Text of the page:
One of the things I like about Teachable is that they don't stick you with per user pricing, unlike some others out there. They also don't limit the number of courses or students you can have. It's always lame when platforms do that, so kudos to Teachable on this point.
Teachable has four pricing tiers. (You can check out Teachable's pricing here.) I'm only going to review the first three. So what will it cost you on each one?
Let's say you have a course that costs $297. We'll also assume you'll use Stripe as a payment processor. Their fees are 2.9% + $0.30 per transaction. Finally, to make it easy, let's say you have 100 students and run your course for 6 months. Here's what it'll cost you on each of Teachable's plans:
Free Plan ($0/mo)
$30.70 per transaction + 8.91 per transaction (for Stripe) x 100 = $3,961.00 Final Cost
Basic Plan ($29/mo)
$23.76 (Teachable) + 8.91 (Stripe) per transaction x 100 = $3,267.00
PLUS $29/month (Cost of Plan) = $174
$3,441.00 Final Cost
Professional Plan ($99/mo)
$14.85 (Teachable) + 8.91 (Stripe) per transaction x 100 = $2376.00
Plus $99/mo (cost of plan) x 6 = $594
$2970.00 Final Cost
Teachable is made for online entrepreneurs who have simple video or text-based courses and need a platform that focuses on marketing. Their learning features are limited. In fact, the syllabus section—where you actually create course content—almost feels like an afterthought. I do think this will change in the future, but for now it’s clear that their target audience is entrepreneurs who want to focus on marketing over content. Specifically, they want to convert Udemy users.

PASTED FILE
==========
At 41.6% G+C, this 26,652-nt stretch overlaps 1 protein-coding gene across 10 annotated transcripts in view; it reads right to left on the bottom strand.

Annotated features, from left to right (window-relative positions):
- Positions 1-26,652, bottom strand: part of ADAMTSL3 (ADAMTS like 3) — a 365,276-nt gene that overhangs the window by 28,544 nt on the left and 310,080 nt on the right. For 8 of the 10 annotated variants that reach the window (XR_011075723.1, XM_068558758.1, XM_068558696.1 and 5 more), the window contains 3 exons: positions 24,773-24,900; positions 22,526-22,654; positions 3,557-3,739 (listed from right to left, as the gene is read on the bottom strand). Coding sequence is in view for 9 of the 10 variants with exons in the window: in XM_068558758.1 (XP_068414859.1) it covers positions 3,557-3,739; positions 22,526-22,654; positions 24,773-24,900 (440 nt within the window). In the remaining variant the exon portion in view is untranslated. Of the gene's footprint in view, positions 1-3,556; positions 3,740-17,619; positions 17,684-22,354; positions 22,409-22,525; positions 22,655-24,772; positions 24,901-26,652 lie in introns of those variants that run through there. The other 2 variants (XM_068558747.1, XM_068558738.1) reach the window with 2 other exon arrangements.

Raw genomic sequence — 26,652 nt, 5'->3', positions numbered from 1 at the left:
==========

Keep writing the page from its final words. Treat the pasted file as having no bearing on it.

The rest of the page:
All that being said, they have one of the most usable platforms out right now. They’ve put a lot of time into thinking about the features you need to make a career teaching and selling courses. And that's a good thing. They spend a ton of time helping hosting webinars that help you with marketing and sales strategies, which is a very real challenge for a lot of people.
Teachable is great for course creators who are primarily focused on branding, marketing and selling. If you’re an online course creator who wants to engage deeply with your students and have more learning features, Teachable might not be right for you.